Former Coach Given 3% Chance of Survival. Breaks Down in Tears as He Returns to Field


Rich Dauer wound up in the hospital on what should have been one of the happiest days of his life.

The first base coach collapsed during the homecoming pep rally celebrating the Houston Astros’ first World Series championship last fall.

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Dauer was rushed to the hospital and diagnosed with an acute subdural hematoma — a severe head injury which causes bruising on his brain.

The doctors raced against time to get Dauer into emergency brain surgery.

He had a three percent chance of survival.

Against all odds, Dauer woke up after three days and was out of the hospital two weeks later.

“I just know that I could have been and the chances were really good that I would be either dead or not be able to function,” Dauer said. “I can function now, so God has something for me.”

Months later, the retired coach returned to Minute Maid Park to throw the first pitch for the Astros’ game against the Baltimore Orioles — who he use to play for.

“It means a lot to be able to do this,” he said. “It’s not just for me.”

He walked out onto the field and immediately became emotional.

Dauer wiped away his tears, and then turned to throw the ball to Astros manager A.J. Hitch. The two friends hug and the rest of the stadium cheers.

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“I have never seen him that emotional,” Hitch told “This guy is as charismatic and joking and laughing, never-had-a-bad-day-type coach, since the day I was with him with the Royals. To see him emotional as he was walking out on the field … the World Series mattered to him. Living mattered more.”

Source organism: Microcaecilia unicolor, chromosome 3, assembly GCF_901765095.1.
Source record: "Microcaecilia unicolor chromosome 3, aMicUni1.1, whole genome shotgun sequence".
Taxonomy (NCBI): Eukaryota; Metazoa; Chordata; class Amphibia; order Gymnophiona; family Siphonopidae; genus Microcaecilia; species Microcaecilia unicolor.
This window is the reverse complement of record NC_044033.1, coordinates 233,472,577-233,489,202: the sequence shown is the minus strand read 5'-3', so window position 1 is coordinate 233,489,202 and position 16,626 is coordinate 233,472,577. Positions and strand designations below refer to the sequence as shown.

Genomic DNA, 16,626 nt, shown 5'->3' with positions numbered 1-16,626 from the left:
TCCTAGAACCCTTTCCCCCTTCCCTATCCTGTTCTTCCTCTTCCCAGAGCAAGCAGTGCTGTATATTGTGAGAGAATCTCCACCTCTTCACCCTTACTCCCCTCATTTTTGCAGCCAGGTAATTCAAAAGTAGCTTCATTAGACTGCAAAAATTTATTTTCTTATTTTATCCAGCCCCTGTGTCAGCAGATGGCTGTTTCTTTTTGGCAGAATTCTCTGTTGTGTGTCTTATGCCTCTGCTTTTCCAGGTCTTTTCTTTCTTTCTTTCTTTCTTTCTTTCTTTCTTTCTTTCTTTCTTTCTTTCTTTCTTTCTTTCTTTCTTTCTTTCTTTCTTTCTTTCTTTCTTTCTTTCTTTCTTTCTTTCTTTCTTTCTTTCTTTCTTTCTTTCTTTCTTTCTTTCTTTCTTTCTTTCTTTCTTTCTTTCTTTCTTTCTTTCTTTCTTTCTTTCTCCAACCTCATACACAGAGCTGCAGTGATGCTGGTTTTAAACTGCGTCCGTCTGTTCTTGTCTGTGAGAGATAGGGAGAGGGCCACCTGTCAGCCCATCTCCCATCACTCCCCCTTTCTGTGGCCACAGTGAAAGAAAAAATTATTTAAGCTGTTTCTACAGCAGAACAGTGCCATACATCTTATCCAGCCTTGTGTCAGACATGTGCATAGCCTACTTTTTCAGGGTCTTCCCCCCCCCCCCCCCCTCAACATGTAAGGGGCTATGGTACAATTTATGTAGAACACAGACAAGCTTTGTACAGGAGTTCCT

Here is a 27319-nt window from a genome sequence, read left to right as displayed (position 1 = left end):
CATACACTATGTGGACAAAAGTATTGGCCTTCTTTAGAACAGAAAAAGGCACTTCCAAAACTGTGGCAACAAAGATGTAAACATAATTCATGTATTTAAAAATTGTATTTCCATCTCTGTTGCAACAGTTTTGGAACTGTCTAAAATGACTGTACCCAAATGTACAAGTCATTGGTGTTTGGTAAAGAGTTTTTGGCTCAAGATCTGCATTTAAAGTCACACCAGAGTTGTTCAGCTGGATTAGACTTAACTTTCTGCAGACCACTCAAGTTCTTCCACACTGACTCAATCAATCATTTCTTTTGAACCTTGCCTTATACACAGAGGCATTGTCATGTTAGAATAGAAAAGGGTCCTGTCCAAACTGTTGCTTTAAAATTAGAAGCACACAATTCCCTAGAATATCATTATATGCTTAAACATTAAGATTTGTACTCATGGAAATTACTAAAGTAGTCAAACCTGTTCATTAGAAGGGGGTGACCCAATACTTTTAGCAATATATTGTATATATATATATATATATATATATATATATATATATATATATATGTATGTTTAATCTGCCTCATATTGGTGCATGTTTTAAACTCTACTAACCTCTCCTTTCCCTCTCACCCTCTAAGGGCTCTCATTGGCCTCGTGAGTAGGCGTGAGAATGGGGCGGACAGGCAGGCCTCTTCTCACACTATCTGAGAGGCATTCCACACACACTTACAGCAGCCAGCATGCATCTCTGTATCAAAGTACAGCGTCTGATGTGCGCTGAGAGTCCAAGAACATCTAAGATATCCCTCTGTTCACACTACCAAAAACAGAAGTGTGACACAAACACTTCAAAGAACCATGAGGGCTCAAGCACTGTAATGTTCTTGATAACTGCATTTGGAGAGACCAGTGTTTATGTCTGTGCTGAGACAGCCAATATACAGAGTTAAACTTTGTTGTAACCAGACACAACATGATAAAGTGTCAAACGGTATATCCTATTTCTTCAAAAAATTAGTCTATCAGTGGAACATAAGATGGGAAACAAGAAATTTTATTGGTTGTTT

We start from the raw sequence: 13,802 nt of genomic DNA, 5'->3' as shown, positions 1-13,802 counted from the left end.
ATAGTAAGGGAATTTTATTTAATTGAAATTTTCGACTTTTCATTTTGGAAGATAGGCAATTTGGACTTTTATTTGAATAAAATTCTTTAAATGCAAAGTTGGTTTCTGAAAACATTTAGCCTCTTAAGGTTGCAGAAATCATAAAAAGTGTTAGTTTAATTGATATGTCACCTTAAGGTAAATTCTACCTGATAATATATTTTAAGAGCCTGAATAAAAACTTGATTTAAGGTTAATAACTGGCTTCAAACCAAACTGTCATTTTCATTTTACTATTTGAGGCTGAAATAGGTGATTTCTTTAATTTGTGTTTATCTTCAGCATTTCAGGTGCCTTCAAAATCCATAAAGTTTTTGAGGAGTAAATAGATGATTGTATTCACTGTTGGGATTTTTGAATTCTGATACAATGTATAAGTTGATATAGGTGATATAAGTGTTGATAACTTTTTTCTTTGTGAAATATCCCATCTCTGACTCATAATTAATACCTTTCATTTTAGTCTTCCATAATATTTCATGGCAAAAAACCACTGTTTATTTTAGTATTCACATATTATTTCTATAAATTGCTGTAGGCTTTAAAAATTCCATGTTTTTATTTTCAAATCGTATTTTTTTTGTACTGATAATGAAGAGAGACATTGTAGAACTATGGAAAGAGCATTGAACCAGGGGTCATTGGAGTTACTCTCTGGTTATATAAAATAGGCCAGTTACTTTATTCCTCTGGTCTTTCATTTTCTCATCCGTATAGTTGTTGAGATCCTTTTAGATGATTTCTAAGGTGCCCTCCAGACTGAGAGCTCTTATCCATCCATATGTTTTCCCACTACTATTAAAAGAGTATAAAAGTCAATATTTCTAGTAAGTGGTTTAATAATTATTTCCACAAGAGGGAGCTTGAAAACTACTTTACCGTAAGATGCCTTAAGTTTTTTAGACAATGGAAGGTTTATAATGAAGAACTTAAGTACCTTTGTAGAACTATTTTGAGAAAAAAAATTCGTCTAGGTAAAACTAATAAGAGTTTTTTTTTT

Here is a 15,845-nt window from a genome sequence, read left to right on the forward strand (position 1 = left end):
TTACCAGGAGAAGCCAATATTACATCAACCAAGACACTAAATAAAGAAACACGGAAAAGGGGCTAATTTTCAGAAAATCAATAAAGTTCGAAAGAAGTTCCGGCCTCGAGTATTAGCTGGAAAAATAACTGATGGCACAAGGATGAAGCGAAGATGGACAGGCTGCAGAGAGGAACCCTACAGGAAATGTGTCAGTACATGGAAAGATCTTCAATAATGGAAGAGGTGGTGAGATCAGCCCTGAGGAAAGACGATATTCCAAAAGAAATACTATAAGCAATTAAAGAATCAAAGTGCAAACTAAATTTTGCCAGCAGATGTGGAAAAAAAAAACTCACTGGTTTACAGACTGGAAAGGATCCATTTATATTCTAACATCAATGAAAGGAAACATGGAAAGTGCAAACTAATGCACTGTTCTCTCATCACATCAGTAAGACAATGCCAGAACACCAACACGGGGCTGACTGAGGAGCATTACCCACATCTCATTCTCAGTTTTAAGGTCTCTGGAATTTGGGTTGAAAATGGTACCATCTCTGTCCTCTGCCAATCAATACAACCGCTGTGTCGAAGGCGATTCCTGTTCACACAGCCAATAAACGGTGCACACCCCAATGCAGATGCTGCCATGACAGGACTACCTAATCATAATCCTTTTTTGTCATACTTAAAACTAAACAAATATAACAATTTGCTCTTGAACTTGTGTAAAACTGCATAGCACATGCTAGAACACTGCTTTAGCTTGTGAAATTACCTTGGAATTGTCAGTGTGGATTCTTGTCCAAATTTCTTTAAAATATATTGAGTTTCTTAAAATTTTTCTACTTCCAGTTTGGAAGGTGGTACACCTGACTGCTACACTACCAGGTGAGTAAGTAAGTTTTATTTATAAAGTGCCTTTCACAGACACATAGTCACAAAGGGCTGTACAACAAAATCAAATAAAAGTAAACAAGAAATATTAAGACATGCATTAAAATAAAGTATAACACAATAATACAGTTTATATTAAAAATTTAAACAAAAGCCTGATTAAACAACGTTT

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Erin Coates was an editor for The Western Journal for over two years before becoming a news writer. A University of Oregon graduate, Erin has conducted research in data journalism and contributed to various publications as a writer and editor.
Erin Coates was an editor for The Western Journal for over two years before becoming a news writer. She grew up in San Diego, California, proceeding to attend the University of Oregon and graduate with honors holding a degree in journalism. During her time in Oregon, Erin was an associate editor for Ethos Magazine and a freelance writer for Eugene Magazine. She has conducted research in data journalism, which has been published in the book “Data Journalism: Past, Present and Future.” Erin is an avid runner with a heart for encouraging young girls and has served as a coach for the organization Girls on the Run. As a writer and editor, Erin strives to promote social dialogue and tell the story of those around her.
Tucson, Arizona
Graduated with Honors
Bachelor of Arts in Journalism, University of Oregon
Books Written
Contributor for Data Journalism: Past, Present and Future
Prescott, Arizona
Languages Spoken
English, French
Topics of Expertise
Politics, Health, Entertainment, Faith